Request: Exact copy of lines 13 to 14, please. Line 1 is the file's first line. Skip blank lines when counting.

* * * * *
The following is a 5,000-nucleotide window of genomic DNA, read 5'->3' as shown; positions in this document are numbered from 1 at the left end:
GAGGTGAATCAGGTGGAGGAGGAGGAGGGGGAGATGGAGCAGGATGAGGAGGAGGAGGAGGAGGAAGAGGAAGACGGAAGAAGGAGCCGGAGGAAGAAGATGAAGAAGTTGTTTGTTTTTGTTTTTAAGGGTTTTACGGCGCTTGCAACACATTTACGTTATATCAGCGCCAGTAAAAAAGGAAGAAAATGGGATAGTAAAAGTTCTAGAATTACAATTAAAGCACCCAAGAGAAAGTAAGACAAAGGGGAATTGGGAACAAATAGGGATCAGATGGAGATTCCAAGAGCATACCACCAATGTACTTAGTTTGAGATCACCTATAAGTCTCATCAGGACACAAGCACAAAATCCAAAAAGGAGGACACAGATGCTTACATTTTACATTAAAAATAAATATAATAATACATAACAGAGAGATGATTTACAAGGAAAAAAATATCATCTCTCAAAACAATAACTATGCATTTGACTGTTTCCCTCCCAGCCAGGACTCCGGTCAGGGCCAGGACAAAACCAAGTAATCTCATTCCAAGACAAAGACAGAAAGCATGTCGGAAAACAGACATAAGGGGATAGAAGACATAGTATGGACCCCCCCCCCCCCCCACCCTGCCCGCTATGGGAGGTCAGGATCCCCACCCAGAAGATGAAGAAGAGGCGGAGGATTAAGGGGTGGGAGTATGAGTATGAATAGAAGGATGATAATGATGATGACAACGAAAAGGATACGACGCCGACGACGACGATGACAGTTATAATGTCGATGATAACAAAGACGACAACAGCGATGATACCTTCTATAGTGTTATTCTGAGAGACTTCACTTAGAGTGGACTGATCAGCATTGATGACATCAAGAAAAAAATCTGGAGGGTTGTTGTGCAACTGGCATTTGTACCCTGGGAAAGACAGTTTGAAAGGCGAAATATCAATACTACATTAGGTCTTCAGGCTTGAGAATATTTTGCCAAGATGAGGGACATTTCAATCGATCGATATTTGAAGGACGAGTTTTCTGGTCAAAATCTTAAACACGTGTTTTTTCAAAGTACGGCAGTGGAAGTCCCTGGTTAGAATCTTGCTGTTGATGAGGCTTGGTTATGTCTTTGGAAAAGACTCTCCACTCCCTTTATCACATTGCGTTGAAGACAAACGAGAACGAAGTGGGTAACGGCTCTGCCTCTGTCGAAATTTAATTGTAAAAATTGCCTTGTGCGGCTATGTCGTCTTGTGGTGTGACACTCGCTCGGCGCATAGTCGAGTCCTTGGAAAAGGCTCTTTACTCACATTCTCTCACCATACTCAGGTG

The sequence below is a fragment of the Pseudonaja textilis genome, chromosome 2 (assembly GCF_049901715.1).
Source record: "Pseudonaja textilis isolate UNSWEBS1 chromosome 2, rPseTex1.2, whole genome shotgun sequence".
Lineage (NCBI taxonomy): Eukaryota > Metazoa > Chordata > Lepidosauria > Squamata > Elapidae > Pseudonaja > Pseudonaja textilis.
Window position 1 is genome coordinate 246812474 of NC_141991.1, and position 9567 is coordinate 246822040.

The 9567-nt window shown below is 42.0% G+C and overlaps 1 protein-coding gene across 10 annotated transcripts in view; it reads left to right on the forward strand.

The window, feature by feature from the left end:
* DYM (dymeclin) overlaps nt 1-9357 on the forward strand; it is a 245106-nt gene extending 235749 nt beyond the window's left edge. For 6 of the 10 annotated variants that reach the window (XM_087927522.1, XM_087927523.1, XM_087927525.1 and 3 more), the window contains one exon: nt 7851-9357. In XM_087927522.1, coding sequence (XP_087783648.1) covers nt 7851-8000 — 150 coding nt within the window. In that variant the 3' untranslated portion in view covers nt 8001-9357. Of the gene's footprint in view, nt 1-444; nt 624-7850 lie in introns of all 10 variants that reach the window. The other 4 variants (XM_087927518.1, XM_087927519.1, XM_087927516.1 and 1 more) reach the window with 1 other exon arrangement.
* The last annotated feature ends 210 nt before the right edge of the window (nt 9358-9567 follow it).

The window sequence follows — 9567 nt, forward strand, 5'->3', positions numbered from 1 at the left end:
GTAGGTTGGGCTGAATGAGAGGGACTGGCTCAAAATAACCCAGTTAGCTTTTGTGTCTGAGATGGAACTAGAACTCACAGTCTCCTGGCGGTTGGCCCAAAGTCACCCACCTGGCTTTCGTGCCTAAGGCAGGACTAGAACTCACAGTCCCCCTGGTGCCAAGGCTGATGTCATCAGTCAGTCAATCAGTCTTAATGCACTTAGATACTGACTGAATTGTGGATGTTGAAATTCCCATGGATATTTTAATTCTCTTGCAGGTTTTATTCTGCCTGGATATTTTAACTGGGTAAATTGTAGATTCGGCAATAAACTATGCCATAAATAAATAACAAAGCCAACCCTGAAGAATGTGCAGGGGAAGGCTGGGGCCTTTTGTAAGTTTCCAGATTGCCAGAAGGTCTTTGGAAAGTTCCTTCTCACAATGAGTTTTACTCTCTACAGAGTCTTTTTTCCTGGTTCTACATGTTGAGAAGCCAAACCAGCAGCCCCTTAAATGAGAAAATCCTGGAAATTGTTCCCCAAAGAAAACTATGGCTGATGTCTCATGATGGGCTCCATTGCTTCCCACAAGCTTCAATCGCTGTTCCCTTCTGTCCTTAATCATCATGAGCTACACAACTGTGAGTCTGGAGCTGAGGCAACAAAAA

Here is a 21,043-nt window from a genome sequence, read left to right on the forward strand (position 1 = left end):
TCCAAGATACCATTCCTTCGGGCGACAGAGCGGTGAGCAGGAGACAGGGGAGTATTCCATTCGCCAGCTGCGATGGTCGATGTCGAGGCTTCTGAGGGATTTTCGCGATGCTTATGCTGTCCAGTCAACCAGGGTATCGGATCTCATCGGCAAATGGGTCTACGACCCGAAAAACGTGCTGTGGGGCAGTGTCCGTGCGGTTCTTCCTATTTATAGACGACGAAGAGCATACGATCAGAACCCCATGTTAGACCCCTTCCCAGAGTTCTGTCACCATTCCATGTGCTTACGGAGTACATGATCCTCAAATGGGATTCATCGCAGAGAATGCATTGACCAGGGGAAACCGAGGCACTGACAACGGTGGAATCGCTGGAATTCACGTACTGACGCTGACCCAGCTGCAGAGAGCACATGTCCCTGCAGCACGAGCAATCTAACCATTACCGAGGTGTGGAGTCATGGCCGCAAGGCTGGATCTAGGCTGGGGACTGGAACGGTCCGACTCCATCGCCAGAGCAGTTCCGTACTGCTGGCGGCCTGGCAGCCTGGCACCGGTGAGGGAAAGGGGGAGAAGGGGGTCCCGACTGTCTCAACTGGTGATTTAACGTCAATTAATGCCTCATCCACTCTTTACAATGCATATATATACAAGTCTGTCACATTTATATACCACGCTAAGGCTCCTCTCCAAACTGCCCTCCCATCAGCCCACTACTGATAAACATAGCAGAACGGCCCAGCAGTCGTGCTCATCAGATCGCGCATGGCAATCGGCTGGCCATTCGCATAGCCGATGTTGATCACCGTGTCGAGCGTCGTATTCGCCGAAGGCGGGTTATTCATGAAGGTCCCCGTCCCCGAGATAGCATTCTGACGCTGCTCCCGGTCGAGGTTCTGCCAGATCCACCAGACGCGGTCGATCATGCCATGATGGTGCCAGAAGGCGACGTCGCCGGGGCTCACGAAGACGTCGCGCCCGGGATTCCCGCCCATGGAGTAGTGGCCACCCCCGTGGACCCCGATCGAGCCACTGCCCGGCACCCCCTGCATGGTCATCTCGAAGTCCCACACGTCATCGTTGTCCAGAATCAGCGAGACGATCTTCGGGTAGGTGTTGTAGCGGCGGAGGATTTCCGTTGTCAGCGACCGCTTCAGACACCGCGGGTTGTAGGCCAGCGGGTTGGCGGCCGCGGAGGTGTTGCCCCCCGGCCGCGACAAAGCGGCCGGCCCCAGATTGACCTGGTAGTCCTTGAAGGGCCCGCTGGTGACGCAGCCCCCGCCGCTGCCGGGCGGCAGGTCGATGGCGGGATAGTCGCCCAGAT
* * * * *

Here is a 21,043-nt window from a genome sequence, read left to right on the forward strand (position 1 = left end):
TCCAAGATACCATTCCTTCGGGCGACAGAGCGGTGAGCAGGAGACAGGGGAGTATTCCATTCGCCAGCTGCGATGGTCGATGTCGAGGCTTCTGAGGGATTTTCGCGATGCTTATGCTGTCCAGTCAACCAGGGTATCGGATCTCATCGGCAAATGGGTCTACGACCCGAAAAACGTGCTGTGGGGCAGTGTCCGTGCGGTTCTTCCTATTTATAGACGACGAAGAGCATACGATCAGAACCCCATGTTAGACCCCTTCCCAGAGTTCTGTCACCATTCCATGTGCTTACGGAGTACATGATCCTCAAATGGGATTCATCGCAGAGAATGCATTGACCAGGGGAAACCGAGGCACTGACAACGGTGGAATCGCTGGAATTCACGTACTGACGCTGACCCAGCTGCAGAGAGCACATGTCCCTGCAGCACGAGCAATCTAACCATTACCGAGGTGTGGAGTCATGGCCGCAAGGCTGGATCTAGGCTGGGGACTGGAACGGTCCGACTCCATCGCCAGAGCAGTTCCGTACTGCTGGCGGCCTGGCAGCCTGGCACCGGTGAGGGAAAGGGGGAGAAGGGGGTCCCGACTGTCTCAACTGGTGATTTAACGTCAATTAATGCCTCATCCACTCTTTACAATGCATATATATACAAGTCTGTCACATTTATATACCACGCTAAGGCTCCTCTCCAAACTGCCCTCCCATCAGCCCACTACTGATAAACATAGCAGAACGGCCCAGCAGTCGTGCTCATCAGATCGCGCATGGCAATCGGCTGGCCATTCGCATAGCCGATGTTGATCACCGTGTCGAGCGTCGTATTCGCCGAAGGCGGGTTATTCATGAAGGTCCCCGTCCCCGAGATAGCATTCTGACGCTGCTCCCGGTCGAGGTTCTGCCAGATCCACCAGACGCGGTCGATCATGCCATGATGGTGCCAGAAGGCGACGTCGCCGGGGCTCACGAAGACGTCGCGCCCGGGATTCCCGCCCATGGAGTAGTGGCCACCCCCGTGGACCCCGATCGAGCCACTGCCCGGCACCCCCTGCATGGTCATCTCGAAGTCCCACACGTCATCGTTGTCCAGAATCAGCGAGACGATCTTCGGGTAGGTGTTGTAGCGGCGGAGGATTTCCGTTGTCAGCGACCGCTTCAGACACCGCGGGTTGTAGGCCAGCGGGTTGGCGGCCGCGGAGGTGTTGCCCCCCGGCCGCGACAAAGCGGCCGGCCCCAGATTGACCTGGTAGTCCTTGAAGGGCCCGCTGGTGACGCAGCCCCCGCCGCTGCCGGGCGGCAGGTCGATGGCGGGATAGTCGCCCAGAT